The one i m posting is just a thought provoking one..
ONE BEDROOM FLAT... AN INDIAN SOFTWARE ENGINEER'S LIFE...- A Bitter Reality
As the dream of most parents I had acquired a degree in Software Engineer and joined a company based in USA, the land of braves and opportunity. When I arrived in the USA, it was as if a dream had come true. Here at last I was in the place where I want to be. I decided I would be staying in this country for about Five years in which time I would have earned enough money to settle down in India.
My father was a government employee and after his retirement, the only asset he could acquire was a decent one bedroom flat. I wanted to do some thing more than him. I started feeling homesick and lonely as the time passed. I used to call home and speak to my parents every week using cheap international phone cards. Two years passed, two years of Burgers at McDonald's and pizzas and discos and 2 years watching the foreign exchange rate getting happy whenever the Rupee value went down.
Finally I decided to get married. Told my parents that I have only 10 days of holidays and everything must be done within these 10 days. I got my ticket booked in the cheapest flight. Was jubilant and was actually enjoying hopping for gifts for all my friends back home. If I miss anyone then there will be talks. After reaching home I spent home one week going through all the photographs of girls and as the time was getting shorter I was forced to select one candidate.
In-laws told me, to my surprise, that I would have to get married in 2-3 days, as I will not get anymore holidays. After the marriage, it was time to return to USA, after giving some money to my parents and telling the neighbours to look after them, we returned to USA.
My wife enjoyed this country for about two months and then she started feeling lonely. The frequency of calling India increased to twice in a week sometimes 3 times a week. Our savings started diminishing. After two more years we started to have kids. Two lovely kids, a boy and a girl, were gifted to us by the almighty. Every time I spoke to my parents, they asked me to come to India so that they can see their grand-children. Every year I decide to go to India. But part work part monetary conditions prevented it. Years went by and visiting India was a distant dream. Then suddenly one day I got a message that my parents were seriously sick. I tried but I couldn't get any holidays and thus could not go to India. The next message I got was my parents had passed away and as there was no one to do the last rights the society members had done whatever they could. I was depressed. My parents had passed away without seeing their grand children.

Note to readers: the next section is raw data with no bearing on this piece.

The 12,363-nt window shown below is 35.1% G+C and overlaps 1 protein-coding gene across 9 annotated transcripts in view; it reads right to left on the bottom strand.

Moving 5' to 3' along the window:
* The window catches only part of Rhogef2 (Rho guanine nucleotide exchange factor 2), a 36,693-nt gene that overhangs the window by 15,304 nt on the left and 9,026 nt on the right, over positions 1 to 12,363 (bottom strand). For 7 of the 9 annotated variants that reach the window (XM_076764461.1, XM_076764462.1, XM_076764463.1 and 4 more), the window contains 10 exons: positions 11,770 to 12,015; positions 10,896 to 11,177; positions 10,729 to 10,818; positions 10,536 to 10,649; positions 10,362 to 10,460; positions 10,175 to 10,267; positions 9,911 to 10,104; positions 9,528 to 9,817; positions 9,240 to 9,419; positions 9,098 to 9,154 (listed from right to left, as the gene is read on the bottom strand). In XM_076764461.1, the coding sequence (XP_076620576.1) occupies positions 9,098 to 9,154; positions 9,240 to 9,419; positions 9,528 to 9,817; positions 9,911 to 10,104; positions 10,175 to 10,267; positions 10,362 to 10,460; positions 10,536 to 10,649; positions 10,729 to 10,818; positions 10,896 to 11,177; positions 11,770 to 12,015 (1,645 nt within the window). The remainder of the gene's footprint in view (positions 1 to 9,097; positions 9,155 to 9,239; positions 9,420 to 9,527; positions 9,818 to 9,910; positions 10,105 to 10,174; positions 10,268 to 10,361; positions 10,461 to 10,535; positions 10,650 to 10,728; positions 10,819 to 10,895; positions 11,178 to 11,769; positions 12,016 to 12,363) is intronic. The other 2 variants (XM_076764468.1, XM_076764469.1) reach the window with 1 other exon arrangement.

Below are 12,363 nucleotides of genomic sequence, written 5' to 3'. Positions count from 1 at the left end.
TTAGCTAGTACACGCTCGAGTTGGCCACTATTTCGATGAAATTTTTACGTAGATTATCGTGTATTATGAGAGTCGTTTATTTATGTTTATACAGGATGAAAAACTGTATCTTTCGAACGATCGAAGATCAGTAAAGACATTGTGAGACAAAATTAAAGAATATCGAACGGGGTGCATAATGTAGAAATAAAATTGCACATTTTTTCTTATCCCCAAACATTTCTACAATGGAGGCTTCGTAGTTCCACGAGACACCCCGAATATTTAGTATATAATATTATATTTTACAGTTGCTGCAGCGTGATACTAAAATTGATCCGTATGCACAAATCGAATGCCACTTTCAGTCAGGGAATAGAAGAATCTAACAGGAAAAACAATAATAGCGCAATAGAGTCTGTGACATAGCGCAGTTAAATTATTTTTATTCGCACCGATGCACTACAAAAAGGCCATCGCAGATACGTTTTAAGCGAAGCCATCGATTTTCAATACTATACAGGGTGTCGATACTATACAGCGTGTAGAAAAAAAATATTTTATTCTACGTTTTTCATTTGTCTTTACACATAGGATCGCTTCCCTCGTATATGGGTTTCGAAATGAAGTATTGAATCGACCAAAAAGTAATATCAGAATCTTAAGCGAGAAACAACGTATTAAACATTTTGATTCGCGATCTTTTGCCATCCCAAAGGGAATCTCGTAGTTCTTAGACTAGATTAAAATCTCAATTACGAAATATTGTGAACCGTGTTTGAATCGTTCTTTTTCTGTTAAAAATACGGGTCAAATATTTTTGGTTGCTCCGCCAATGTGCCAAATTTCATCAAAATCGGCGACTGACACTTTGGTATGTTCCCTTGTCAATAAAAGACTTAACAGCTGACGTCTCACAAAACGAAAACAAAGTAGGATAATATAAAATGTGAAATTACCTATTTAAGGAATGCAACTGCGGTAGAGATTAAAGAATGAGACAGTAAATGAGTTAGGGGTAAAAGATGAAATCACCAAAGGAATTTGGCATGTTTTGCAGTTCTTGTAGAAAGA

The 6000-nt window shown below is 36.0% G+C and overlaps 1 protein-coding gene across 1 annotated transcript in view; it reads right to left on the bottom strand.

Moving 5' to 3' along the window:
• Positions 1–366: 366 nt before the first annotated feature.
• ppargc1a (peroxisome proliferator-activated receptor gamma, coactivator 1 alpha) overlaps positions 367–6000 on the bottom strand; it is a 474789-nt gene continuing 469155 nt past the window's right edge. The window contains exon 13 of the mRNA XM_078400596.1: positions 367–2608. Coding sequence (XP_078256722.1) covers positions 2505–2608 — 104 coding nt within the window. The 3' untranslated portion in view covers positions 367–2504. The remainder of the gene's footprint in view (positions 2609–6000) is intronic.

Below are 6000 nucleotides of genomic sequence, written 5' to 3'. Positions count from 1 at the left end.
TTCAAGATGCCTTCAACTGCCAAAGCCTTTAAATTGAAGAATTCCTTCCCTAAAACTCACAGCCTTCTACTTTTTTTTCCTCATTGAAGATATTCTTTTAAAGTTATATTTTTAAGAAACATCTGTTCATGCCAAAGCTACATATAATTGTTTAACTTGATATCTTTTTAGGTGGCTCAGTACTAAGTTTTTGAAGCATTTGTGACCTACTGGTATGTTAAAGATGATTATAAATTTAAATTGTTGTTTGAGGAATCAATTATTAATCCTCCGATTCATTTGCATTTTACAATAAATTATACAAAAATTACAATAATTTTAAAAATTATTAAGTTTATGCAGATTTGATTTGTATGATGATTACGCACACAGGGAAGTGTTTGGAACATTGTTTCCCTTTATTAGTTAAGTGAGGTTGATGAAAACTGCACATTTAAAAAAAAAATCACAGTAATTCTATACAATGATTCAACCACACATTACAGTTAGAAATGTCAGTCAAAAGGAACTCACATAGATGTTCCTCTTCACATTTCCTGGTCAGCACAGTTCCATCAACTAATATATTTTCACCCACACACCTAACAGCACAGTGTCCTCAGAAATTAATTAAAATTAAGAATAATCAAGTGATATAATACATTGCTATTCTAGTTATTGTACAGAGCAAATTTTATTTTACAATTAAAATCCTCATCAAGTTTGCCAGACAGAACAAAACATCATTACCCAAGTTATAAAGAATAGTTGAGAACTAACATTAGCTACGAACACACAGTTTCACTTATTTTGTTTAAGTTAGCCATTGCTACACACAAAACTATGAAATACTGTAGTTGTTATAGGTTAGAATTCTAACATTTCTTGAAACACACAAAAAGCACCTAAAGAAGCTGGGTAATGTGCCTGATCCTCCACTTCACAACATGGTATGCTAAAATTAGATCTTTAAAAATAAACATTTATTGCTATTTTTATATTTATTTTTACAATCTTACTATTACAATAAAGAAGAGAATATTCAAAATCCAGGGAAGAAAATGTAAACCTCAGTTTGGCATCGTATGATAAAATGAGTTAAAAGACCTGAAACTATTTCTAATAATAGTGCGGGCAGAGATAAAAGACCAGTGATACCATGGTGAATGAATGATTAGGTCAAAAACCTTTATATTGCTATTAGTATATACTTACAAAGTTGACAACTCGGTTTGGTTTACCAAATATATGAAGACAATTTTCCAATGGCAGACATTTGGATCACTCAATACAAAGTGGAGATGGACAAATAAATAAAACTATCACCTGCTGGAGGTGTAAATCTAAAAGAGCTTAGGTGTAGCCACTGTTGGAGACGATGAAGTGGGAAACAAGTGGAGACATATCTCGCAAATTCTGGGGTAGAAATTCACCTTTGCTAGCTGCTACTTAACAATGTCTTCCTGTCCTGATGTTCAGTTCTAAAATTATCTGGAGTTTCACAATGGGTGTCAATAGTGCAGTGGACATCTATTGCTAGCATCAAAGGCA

After couple more years passed away, much to my children's dislike and my wife's joy we returned to India to settle down. I started to look for a suitable property, but to my dismay my savings were short and the property prices had gone up during all these years. I had to return to the USA. My wife refused to come back with me and my children refused to stay in India. My 2 children and I returned to USA after promising my wife I would be back for good after two years. Time passed by, my daughter decided to get married to an American and my son was happy living in USA. I decided that had enough and wound-up every thing and returned to India. I had just enough money to buy a decent 02 bedroom flat in a well-developed locality. Now I am 60 years old and the only time I go out of the flat is for the routine visit to the nearby temple. My faithful wife has also left me and gone to the holy abode.
Sometimes I wondered was it worth all this? My father, even after staying in India, had a house to his name and I too have the same nothing more. I lost my parents and children for just ONE EXTRA BEDROOM. Looking out from the window I see a lot of children dancing. This damned cable TV has spoiled our new generation and these children are losing their values and culture because of it. I get occasional cards from my children asking I am alright. Well at least they remember me. Now perhaps after I die it will be the neighbours again who will be performing my last rights, God Bless them. But the question still remains 'was all this worth it?'
I am still searching for an answer................!!! --- By an Indian SE who was in US.
Any comments from Indians working in USA?
Helping hands are much better than the praying lips
I'm not Indian, I'm not in the US but I have to say ... that guy really does see the glass as half empty doesn't he?
Did he have no happy moments in all those years? Does he get no satisfaction that he has raised his children and they are happy and successful? Does he not realise there are people in this work who work harder all their lives than he ever did and they're lucky to have ONE room, let alone an apartment with 2 bedrooms.